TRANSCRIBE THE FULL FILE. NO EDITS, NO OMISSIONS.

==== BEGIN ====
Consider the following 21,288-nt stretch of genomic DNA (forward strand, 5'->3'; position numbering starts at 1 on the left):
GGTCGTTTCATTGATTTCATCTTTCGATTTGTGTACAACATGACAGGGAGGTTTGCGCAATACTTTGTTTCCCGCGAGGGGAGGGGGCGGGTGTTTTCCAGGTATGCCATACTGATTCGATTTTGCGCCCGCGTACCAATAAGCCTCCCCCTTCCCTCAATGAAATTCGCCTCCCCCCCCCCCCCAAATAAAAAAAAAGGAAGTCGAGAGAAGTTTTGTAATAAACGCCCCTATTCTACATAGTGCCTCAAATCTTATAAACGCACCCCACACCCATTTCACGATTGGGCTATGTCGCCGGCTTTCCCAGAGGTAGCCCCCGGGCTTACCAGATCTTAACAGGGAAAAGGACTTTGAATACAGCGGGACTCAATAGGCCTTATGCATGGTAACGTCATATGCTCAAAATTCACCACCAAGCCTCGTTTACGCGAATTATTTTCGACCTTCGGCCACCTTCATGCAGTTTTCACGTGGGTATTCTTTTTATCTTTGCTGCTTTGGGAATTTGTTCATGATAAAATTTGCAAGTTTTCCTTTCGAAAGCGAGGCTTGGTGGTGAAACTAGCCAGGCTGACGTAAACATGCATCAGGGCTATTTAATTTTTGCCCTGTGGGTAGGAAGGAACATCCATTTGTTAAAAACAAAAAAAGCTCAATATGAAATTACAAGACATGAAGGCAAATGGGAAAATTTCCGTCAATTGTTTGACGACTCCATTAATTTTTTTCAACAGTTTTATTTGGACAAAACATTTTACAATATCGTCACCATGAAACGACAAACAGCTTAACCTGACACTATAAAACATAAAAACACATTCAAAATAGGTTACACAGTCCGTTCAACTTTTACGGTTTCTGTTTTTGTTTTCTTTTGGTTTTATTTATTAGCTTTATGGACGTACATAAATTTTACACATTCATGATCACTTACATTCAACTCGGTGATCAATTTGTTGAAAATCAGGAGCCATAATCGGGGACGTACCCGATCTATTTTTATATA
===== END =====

Consider the following 21,288-nt stretch of genomic DNA (forward strand, 5'->3'; position numbering starts at 1 on the left):
GGTCGTTTCATTGATTTCATCTTTCGATTTGTGTACAACATGACAGGGAGGTTTGCGCAATACTTTGTTTCCCGCGAGGGGAGGGGGCGGGTGTTTTCCAGGTATGCCATACTGATTCGATTTTGCGCCCGCGTACCAATAAGCCTCCCCCTTCCCTCAATGAAATTCGCCTCCCCCCCCCCCCCAAATAAAAAAAAAGGAAGTCGAGAGAAGTTTTGTAATAAACGCCCCTATTCTACATAGTGCCTCAAATCTTATAAACGCACCCCACACCCATTTCACGATTGGGCTATGTCGCCGGCTTTCCCAGAGGTAGCCCCCGGGCTTACCAGATCTTAACAGGGAAAAGGACTTTGAATACAGCGGGACTCAATAGGCCTTATGCATGGTAACGTCATATGCTCAAAATTCACCACCAAGCCTCGTTTACGCGAATTATTTTCGACCTTCGGCCACCTTCATGCAGTTTTCACGTGGGTATTCTTTTTATCTTTGCTGCTTTGGGAATTTGTTCATGATAAAATTTGCAAGTTTTCCTTTCGAAAGCGAGGCTTGGTGGTGAAACTAGCCAGGCTGACGTAAACATGCATCAGGGCTATTTAATTTTTGCCCTGTGGGTAGGAAGGAACATCCATTTGTTAAAAACAAAAAAAGCTCAATATGAAATTACAAGACATGAAGGCAAATGGGAAAATTTCCGTCAATTGTTTGACGACTCCATTAATTTTTTTCAACAGTTTTATTTGGACAAAACATTTTACAATATCGTCACCATGAAACGACAAACAGCTTAACCTGACACTATAAAACATAAAAACACATTCAAAATAGGTTACACAGTCCGTTCAACTTTTACGGTTTCTGTTTTTGTTTTCTTTTGGTTTTATTTATTAGCTTTATGGACGTACATAAATTTTACACATTCATGATCACTTACATTCAACTCGGTGATCAATTTGTTGAAAATCAGGAGCCATAATCGGGGACGTACCCGATCTATTTTTATATA